This was supposed to be a good day. I took an extra-long lunch break so I could take in The Avengers, a movie I’ve been looking forward to for the last 28 years or so. It was great, it met all my expectations and then some, and I left the theater euphoric and certain that the air outside the theater smelled just like the comic book shop I used to haunt when I was 12. I had a lovely bike ride up the west side bike path back to the office. It was a really nice day. And within a minute of sitting down at my desk, I’m in tears.
I don’t cry when celebrities die. Or, I never have before. Why should I? It’s not like they’re gonna cry for me. It’s not like I really know them. But this is hitting me hard. The death of Adam Yauch of the Beastie Boys is sad — he was young, he has a young daughter, by all accounts he was a great guy in every way. He absolutely made an impact on my life: His music is literally the soundtrack to my high school and college years. But I never knew him, I never met him. It’s not like if a friend died.
I may not know the guy, but I do know the band. Everybody knows the band, especially those of us born in the 1970’s.
I think I saw the Beastie Boys more times than any other Big Famous Band. I saw them with Sonic Youth opening for them in some crappy little place, a wedding reception hall in Baltimore in 1992, right after Check Your Head was released, right before it broke and put them back on top — all four guys from Fugazi watched the show from the side of the stage. I saw them with The Roots and the Jon Spencer Blues Explosion opening for them in 1995 — they brought out three full drum kits and all three played at once (which was awesome). I saw them at Lollapalooza in 1994 — they had Q-Tip join them on “Get It Together.” I saw them at the Tibetan Freedom Concert — Yauch’s baby — in 1996, in Golden Gate Park. That was a benefit show with two stages side by side and seemingly every great act around at that time. I couldn’t get in when they played a punk rock set under the name Quasar at the Bottom of the Hill in 1997, but I saw them in the round at the Oakland Coliseum in 1998 on the Hello Nasty tour — my brother flew out to go to that one with me. And after a long gap, I saw them one last time at Summer Stage in Central Park, front and center, in the summer of 2007, and it was probably the best I’d ever seen them.
They were always great — I never saw them have a bad show. I never left anything but sweaty, exhausted, and happy. And this has to be said: if you like cute girls, in particular the kind that don’t wear a lot of makeup, took a lot of art classes, and aren’t scared to get sweaty at a rock show, the Beastie Boys drew the cream of that particular crop. I remember watching their video compilation circa 1993, The Skills To Pay The Bills, on VHS at my friend’s apartment over and over and over and marveling at how effortlessly they combined music and humor, never bending one to suit the other and both coming out perfect. That tape was the blueprint for the next ten years’ worth of music videos in every genre, and Adam Yauch directed those video under his pseudonym Nathaniel Hornblower.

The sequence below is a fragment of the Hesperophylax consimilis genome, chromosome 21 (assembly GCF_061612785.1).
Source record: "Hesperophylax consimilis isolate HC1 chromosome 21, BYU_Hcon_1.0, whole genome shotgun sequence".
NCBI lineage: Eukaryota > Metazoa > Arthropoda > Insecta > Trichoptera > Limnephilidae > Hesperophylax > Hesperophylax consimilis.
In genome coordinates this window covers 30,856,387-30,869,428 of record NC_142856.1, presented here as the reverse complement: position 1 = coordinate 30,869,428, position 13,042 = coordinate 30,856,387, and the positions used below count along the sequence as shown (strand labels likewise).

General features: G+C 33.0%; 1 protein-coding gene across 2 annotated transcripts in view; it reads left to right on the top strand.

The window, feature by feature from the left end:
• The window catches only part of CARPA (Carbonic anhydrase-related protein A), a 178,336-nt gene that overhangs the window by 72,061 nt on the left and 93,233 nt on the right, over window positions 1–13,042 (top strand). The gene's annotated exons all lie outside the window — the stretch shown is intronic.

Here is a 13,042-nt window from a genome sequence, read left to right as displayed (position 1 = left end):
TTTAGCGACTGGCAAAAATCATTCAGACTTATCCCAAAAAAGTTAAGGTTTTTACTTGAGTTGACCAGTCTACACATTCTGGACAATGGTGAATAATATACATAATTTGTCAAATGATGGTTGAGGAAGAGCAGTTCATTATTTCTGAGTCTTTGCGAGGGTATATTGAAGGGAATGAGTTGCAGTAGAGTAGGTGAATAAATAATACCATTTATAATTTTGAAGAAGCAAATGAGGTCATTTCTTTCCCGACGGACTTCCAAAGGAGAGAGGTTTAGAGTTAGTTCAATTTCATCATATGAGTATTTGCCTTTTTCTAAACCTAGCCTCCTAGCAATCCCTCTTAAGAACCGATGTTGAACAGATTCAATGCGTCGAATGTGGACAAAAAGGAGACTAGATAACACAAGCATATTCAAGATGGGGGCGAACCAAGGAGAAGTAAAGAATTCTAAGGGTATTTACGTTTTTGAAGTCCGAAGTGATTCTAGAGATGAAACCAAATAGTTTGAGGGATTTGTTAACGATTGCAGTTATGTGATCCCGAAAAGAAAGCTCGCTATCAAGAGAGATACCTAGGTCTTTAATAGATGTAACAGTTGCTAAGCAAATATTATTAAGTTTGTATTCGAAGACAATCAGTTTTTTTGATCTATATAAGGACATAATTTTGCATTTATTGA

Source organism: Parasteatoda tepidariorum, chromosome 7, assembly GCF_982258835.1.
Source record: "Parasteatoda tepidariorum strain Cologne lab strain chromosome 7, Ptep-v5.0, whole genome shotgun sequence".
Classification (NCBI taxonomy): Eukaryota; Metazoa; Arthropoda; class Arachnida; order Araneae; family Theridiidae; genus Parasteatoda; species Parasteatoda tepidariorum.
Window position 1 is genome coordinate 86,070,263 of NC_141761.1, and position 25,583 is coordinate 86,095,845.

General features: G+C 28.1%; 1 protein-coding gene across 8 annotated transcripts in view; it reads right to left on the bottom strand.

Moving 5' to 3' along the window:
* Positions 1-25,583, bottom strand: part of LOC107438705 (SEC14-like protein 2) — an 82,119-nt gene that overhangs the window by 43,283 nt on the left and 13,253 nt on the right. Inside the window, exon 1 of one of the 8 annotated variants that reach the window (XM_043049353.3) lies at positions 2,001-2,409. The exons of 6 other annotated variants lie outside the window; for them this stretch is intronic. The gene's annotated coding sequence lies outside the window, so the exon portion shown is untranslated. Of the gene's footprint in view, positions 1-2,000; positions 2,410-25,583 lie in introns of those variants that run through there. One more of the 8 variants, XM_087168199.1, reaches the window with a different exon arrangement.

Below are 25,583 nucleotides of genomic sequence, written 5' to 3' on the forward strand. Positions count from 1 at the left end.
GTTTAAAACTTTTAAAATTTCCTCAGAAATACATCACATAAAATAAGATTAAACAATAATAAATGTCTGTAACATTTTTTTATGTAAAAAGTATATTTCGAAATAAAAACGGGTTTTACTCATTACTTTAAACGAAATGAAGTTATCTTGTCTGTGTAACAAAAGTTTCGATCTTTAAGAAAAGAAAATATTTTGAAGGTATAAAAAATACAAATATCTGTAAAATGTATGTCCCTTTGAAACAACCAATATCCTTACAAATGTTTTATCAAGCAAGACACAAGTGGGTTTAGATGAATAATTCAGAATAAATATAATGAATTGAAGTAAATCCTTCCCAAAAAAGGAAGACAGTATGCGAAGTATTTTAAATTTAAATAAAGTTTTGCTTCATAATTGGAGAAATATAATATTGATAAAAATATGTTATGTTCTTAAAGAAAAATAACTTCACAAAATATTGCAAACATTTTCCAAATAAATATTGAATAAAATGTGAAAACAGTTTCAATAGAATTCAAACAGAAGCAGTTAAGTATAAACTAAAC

I sit here trying to think of how to explain how it feels to hear that the Beastie Boys are over, and worse, that they’re over because they lost their social conscience, their best rapper, their bass player, and their video director to cancer, all in the same day. But if you know this band, I don’t have to explain how it feels, because you’re feeling it too.
Because the thing about the Beastie Boys is that everybody liked them. I was living in a dorm at the University of Maryland when Check Your Head came out. Like everybody else, I’d loved Licensed to Ill and like everybody else, I missed Paul’s Boutique when it came out. I thought the Beastie Boys were a novelty act, that they’d had their 15 minutes, that they were done. Check Your Head was immediately coming out of every window and every doorway in that dorm. Everybody loved it, and they loved it because it sounded like a mixtape. Anybody remember mixtapes? A straight-up hip-hop song followed by a punk rock song followed by a funk jam followed by an instrumental.
Literally everyone I knew was listening to this record (and before long, going back to Paul’s Boutique), from sorority girls to Deadheads. It was a little of everything, but more than anything it was itself. It was unique. It pushed boundaries. Who says white kids can’t rap? Who says rap can’t have live instruments? Who says we can’t put a 90-second punk jam on a rap record? Who says we can’t sample 480 different songs to make one? Who says we can’t rap about Buddhism, over a backing track of Gregorian monks? Who says we can’t be nice to women?
But more than any of that, their music had a spirit. It communicated a feeling that, clearly, those of us at the right age to receive it at the time, all responded to. Listening to this band you felt like your best self. The most creative. The most open. The most positive. Closer to peace. I mourn Adam Yauch, and I mourn the Beastie Boys, because the band has obviously died with him. Because if there was ever an all-for-one-and-one-for-all kind of band, if there was ever a band that would never go on without one of its members, it’s this one, and that’s exactly as it should be.
This is the first celebrity death that’s ever made me cry. I’m going to stop thinking about MCA, and the Beastie Boys, and start listening to them, before I start crying again.